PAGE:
In March, everything changed. As a result of the global coronavirus pandemic, students came home. Businesses closed. Masks became a fashion statement. Streets emptied. Our very way of life shifted, and we began to rethink everything.

In those initial days we came to some conclusions. Some still hold true: social distancing is key to reducing spread; telework can work for many employers and employees; and we are stronger when we find solutions together.

Other conclusions, however, may have been hasty. We’ve learned a lot, and the rethinking continues.

One perhaps hasty conclusion from our initial thinking was that our public transit systems are not safe in a COVID-19 era. However, a noteworthy article from The Atlantic, “Fear of Transit is Bad for Cities,” refutes overstated connections between riding transit and the transmission of COVID. In short, it argues that hygiene habits are critical determinants of virus spread, and that transit can continue to be used safely. It also makes the following argument:

“Far from scaling back on public transit, cities across the country need a massive transit expansion that will enable them to avert the mobility meltdown that threatens to swallow them if even a fraction of former transit commuters take to cars. The nation won’t recover if it adds a traffic crisis to the ongoing health and economic crises.”

This point resonates with me. As the Wasatch Front Regional Council and our partners have acknowledged for years through collaborative planning processes such as Utah’s Unified Transportation Plan and the Wasatch Choice Regional Vision, Utahns need viable transportation choices, including transit and active transportation. If travel in Utah — the fastest growing state in the nation — returns to pre-COVID levels, but transit ridership remains significantly lower, we have a risk of exacerbated traffic congestion and travel times, and the associated negative impacts to air quality, economy and quality of life.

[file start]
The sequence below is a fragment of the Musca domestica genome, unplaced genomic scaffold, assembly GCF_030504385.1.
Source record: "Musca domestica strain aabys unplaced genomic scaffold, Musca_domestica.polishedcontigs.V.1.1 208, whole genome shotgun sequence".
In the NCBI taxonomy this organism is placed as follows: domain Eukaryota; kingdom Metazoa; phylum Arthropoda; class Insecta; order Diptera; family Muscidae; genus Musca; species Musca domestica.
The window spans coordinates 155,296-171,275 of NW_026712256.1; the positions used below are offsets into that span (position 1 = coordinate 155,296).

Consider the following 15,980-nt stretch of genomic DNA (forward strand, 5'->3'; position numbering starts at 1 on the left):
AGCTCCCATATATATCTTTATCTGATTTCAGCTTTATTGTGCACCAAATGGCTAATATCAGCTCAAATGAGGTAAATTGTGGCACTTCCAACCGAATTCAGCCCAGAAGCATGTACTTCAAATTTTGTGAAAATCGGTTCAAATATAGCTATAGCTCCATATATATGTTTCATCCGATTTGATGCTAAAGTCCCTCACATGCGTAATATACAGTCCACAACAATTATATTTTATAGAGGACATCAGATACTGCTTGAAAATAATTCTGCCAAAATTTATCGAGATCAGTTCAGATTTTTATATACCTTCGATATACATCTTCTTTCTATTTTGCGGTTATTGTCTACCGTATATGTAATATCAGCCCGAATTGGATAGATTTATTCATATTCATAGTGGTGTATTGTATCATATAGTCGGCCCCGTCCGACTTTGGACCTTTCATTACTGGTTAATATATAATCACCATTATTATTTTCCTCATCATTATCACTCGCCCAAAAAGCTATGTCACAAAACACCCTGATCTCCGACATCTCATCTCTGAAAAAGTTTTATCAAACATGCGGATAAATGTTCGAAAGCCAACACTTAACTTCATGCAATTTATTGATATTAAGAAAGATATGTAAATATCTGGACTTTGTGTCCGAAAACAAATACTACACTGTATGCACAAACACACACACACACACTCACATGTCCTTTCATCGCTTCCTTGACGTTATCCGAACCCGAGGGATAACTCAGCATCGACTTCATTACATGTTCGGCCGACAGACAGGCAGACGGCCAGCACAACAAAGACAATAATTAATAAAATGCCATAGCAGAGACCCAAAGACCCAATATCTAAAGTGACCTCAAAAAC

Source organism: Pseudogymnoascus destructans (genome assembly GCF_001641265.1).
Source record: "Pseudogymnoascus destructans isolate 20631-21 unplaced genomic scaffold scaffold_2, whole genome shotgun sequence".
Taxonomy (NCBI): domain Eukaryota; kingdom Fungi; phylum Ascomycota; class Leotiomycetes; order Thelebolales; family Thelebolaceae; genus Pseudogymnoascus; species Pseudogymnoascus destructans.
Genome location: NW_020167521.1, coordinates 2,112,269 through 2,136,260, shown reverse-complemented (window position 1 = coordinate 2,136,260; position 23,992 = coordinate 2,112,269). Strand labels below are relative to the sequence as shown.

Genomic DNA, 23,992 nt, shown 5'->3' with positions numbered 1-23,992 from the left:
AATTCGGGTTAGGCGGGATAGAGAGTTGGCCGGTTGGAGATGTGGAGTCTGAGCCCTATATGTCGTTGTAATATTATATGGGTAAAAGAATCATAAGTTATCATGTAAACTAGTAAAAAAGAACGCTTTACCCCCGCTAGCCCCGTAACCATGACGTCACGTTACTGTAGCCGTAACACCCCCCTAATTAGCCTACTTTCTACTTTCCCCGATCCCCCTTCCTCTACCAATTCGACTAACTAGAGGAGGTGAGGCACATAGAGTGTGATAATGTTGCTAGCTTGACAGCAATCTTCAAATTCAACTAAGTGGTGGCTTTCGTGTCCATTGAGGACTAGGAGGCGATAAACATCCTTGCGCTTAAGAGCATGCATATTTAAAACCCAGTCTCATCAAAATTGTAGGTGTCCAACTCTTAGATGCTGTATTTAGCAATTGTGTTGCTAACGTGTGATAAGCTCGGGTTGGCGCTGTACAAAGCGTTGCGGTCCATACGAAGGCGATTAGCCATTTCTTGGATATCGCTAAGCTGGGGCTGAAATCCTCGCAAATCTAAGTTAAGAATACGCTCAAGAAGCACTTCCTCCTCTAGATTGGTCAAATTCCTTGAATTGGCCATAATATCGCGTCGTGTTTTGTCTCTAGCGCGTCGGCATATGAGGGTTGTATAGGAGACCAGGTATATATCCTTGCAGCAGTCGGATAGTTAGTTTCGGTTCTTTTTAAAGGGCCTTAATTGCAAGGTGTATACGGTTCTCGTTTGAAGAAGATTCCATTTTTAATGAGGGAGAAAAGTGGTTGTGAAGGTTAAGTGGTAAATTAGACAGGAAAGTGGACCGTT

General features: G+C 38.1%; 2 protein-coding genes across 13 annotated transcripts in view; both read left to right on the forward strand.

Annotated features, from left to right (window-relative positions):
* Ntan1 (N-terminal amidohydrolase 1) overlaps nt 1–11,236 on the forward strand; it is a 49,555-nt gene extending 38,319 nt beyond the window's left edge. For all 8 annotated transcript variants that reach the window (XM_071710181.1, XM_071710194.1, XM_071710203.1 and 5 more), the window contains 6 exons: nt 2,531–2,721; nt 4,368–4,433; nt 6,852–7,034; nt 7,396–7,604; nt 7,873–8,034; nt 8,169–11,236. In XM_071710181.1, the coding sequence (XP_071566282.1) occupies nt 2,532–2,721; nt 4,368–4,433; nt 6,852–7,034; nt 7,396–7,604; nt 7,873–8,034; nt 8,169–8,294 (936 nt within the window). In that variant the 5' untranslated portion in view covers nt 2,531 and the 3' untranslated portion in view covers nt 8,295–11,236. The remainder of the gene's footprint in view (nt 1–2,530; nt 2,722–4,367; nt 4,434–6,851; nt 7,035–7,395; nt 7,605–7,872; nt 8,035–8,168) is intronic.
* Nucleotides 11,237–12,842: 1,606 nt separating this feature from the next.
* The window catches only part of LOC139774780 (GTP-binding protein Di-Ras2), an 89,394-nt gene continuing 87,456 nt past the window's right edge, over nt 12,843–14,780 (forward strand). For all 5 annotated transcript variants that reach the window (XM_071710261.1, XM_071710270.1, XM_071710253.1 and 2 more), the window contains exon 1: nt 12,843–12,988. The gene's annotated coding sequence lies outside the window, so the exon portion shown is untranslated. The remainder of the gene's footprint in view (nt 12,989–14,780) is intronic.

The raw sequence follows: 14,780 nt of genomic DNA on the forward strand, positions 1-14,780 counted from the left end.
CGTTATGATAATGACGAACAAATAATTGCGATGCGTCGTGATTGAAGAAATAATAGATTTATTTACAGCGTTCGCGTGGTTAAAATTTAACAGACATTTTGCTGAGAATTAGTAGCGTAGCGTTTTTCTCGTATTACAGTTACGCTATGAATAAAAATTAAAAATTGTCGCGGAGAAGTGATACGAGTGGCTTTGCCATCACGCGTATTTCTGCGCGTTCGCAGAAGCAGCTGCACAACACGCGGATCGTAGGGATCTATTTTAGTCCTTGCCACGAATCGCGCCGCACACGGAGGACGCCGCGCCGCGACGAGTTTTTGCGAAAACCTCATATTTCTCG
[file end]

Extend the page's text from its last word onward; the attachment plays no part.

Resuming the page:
Consider the relationship of several recent data points. UDOT reports that daily traffic volume on I-15 on the Wasatch Front, after dropping to approximately 60% of normal, returned to approximately 85% by late May. But on June 3 the Downtown Alliance noted that only approximately 15% of downtown Salt Lake City office workers were physically working from their offices. Of course only a portion of I-15 trips are commutes to downtown, but it’s reasonable to assume that many of the workers who are now going downtown, and who might previously have been regular transit users, are now driving, as UTA’s ridership has been down to approximately 30% of pre-pandemic levels.

If freeway traffic is already nearly back to normal but we are seeing relatively few workers back in their offices, while transit use remains well below capacity, what will the freeway look like if the majority of workers return to their office in a car instead of on a train or bus? While we’ve learned teleworking can be part of the solution, public transit must be as well.

Of course, appropriate precautions must be taken on our transit system to ensure safety. Thankfully UTA has made significant efforts in this regard. Riders will also need to exercise appropriate precautions, such as wearing a mask and being socially distant where possible.

But transit can still be safe and must remain a part of our transportation mix.

The fundamental strategy for transportation in Utah — that we have to provide choices for how people travel, including a robust transit system and viable active transportation options in addition to an excellent state and local road system — is just as true now as it was before the COVID pandemic.

Andrew Gruber

Andrew Gruber is executive director of the Wasatch Front Regional Council, which brings government, private sector, and community stakeholders together to plan for the future of our region.